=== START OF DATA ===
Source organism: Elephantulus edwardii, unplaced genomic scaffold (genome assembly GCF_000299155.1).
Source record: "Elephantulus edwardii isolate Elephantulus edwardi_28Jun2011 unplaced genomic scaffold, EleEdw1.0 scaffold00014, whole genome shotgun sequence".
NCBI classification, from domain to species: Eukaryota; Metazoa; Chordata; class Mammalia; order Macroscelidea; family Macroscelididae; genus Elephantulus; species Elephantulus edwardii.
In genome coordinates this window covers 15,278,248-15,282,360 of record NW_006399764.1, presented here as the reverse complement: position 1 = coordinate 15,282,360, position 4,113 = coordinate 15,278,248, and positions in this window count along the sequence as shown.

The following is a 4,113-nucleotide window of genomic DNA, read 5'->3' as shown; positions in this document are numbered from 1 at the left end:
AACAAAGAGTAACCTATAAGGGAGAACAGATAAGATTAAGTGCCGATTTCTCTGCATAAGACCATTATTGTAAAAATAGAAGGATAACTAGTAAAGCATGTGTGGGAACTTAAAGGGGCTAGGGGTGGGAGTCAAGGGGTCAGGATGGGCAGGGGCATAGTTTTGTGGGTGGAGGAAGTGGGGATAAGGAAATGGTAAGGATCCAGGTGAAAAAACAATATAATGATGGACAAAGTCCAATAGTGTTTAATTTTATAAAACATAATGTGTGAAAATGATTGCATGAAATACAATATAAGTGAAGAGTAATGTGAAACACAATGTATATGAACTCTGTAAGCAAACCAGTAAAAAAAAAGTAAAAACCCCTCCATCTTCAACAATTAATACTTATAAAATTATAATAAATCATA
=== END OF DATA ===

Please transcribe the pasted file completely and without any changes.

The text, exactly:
Source organism: Elephantulus edwardii, unplaced genomic scaffold (genome assembly GCF_000299155.1).
Source record: "Elephantulus edwardii isolate Elephantulus edwardi_28Jun2011 unplaced genomic scaffold, EleEdw1.0 scaffold00014, whole genome shotgun sequence".
NCBI classification, from domain to species: Eukaryota; Metazoa; Chordata; class Mammalia; order Macroscelidea; family Macroscelididae; genus Elephantulus; species Elephantulus edwardii.
In genome coordinates this window covers 15,278,248-15,282,360 of record NW_006399764.1, presented here as the reverse complement: position 1 = coordinate 15,282,360, position 4,113 = coordinate 15,278,248, and positions in this window count along the sequence as shown.

The following is a 4,113-nucleotide window of genomic DNA, read 5'->3' as shown; positions in this document are numbered from 1 at the left end:
AACAAAGAGTAACCTATAAGGGAGAACAGATAAGATTAAGTGCCGATTTCTCTGCATAAGACCATTATTGTAAAAATAGAAGGATAACTAGTAAAGCATGTGTGGGAACTTAAAGGGGCTAGGGGTGGGAGTCAAGGGGTCAGGATGGGCAGGGGCATAGTTTTGTGGGTGGAGGAAGTGGGGATAAGGAAATGGTAAGGATCCAGGTGAAAAAACAATATAATGATGGACAAAGTCCAATAGTGTTTAATTTTATAAAACATAATGTGTGAAAATGATTGCATGAAATACAATATAAGTGAAGAGTAATGTGAAACACAATGTATATGAACTCTGTAAGCAAACCAGTAAAAAAAAAGTAAAAACCCCTCCATCTTCAACAATTAATACTTATAAAATTATAATAAATCATA